When people tell me “I loooovve French, it’s such a romantic language” it is obvious these people didn’t understand that our conversation was just about going down to the shop to buy a broccoli and oignons.
I believe there is no such thing as one language being the language of love. In Norwegian, like in every other language, you will find many words to express love, longing, desire and so have you. Here are a few language tips for those who want to understand the Norwegian language of love. This post was requested by Mathilde before Valentine’s day to have to words to say to her loved one!
Now as Norwegians have some difficulty and shyness in expressing such strong feeling as love, there are of course complicated subtleties here.
Three ways to express love
There are three ways to express likeness or love in Norwegian: Jeg liker deg, Jeg er glad i deg, Jeg elsker deg.
Apparently the first one is the weakest one (jeg liker deg/ham/hun) but also the one used the most. One uses it to talk about a not so strong feeling for not so close people. It can be a famous person you’ve actually never met before. A song, a band.
Jeg er glad i deg is something you can say to people who are close to you: your close friends, your partner (easier to say than Jeg elsker deg). The exact line between the use of Jeg liker deg and Jeg er glad i deg is still quite unclear to me. According to a friend of mine Jeg er glad i deg is used in the same way than I love you in English.
And this is where problems start. If you thought that Jeg elsker deg had the same meaning than I love you, you were fooling yourself. Jeg elsker deg in Norwegian is something one says very seldom and for extremely strong feelings which are not even close to being covered by a simple I love you. Especially in the way some English native speakers use it (a lot).
How do you know then that someone loves you? “Du burde vite det” (You should know) is the general answer. Great. Love in Norway is based on the assumption that others know you love them and they love you in return. I believe this is an easy excuse for people to keep strong feelings buried deep inside instead of trying to express them in any way. Why would I need to tell you I love you when I tapped you on the back, which should have been enough of a sign for you to be sure? (or a blink of an eye, or the quiver of a moustache, see Weird things Norwegians do).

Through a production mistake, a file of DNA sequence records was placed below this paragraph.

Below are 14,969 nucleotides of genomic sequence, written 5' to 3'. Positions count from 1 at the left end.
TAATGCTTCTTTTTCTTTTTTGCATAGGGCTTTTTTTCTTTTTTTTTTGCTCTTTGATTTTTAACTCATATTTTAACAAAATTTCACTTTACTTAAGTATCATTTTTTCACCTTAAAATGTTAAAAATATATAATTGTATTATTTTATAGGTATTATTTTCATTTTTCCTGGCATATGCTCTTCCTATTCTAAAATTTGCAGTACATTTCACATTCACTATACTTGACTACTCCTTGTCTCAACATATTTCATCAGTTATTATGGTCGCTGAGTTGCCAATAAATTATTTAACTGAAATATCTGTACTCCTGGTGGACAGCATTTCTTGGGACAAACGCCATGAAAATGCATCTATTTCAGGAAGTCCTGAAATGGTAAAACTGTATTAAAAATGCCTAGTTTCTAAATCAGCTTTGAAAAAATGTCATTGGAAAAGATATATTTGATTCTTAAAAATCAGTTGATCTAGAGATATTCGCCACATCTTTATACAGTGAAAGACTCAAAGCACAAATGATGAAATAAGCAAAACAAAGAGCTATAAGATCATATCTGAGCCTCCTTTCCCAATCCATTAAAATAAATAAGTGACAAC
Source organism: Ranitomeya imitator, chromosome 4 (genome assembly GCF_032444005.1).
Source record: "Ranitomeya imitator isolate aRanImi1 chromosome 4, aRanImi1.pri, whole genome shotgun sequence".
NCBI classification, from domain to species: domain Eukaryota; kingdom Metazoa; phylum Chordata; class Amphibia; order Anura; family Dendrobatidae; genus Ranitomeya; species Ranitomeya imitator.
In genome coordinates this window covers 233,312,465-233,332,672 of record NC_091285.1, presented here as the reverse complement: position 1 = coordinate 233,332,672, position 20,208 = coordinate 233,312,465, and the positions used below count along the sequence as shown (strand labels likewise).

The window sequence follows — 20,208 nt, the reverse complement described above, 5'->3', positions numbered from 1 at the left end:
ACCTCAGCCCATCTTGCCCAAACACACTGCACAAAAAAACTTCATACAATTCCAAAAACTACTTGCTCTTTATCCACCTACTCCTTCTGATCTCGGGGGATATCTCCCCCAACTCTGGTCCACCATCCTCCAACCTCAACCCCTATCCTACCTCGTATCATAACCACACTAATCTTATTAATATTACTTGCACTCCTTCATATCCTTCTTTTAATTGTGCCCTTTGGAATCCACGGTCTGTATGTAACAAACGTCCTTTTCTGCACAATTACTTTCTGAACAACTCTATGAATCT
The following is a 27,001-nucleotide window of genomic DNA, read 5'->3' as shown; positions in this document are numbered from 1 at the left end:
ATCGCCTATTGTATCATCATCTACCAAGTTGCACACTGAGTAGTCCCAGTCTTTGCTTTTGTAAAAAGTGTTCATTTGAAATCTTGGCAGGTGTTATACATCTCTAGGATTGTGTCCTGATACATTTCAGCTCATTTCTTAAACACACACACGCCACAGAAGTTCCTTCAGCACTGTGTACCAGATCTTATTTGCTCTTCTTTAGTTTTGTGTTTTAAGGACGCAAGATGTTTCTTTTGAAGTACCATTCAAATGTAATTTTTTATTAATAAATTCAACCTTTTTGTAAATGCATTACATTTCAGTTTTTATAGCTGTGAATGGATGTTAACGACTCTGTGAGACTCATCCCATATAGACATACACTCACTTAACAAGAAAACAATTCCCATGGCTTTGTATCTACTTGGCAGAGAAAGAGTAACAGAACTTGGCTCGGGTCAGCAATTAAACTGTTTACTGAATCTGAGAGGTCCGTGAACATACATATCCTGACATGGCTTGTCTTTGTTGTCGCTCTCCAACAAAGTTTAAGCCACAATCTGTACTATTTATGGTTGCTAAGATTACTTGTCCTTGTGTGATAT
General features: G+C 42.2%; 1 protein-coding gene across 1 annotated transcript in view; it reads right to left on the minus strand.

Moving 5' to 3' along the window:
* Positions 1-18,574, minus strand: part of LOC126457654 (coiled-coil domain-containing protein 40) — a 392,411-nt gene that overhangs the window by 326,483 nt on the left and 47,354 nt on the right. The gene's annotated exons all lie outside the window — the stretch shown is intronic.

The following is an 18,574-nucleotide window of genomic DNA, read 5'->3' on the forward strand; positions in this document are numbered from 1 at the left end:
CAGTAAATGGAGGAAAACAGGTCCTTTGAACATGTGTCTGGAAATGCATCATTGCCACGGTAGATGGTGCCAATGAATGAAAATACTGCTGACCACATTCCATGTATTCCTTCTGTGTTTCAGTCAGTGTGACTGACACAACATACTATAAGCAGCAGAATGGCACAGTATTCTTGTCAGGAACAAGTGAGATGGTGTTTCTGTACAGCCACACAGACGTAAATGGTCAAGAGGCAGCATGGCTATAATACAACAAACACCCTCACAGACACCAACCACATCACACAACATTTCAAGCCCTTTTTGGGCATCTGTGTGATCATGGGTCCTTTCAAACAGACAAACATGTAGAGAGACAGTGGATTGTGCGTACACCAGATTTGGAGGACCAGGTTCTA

Who should you say Jeg elsker deg to?
In England I remember being at Tesco’s and the 55 year old plumpy lady telling me “Hi love, what can I do for you?”. Hva i helvete? LOVE? I don’t even know you. Somehow Norwegians can use the word love in a different way than elske, but that is because you only elske those you are so close to your heart you could die for them: your wife, husband and your kids. Full stop. (sorry, the cashier from Rimi is not in that list).
But even those who really elske each other do not say it that often, that is also a little strange. Apparently a joke is going around in Norway that when a woman complains to her husband/samboer that he doesn’t say Jeg elsker deg enough to her, he answers “I said it to you once, and will let you know if that comes to change in the future”. How to kill the romance in half a sentence? Call a Norwegian.
Based on this only, it is hard to defend that Norwegian, or at least bokmål, is the language of love.
Other ways to say I love you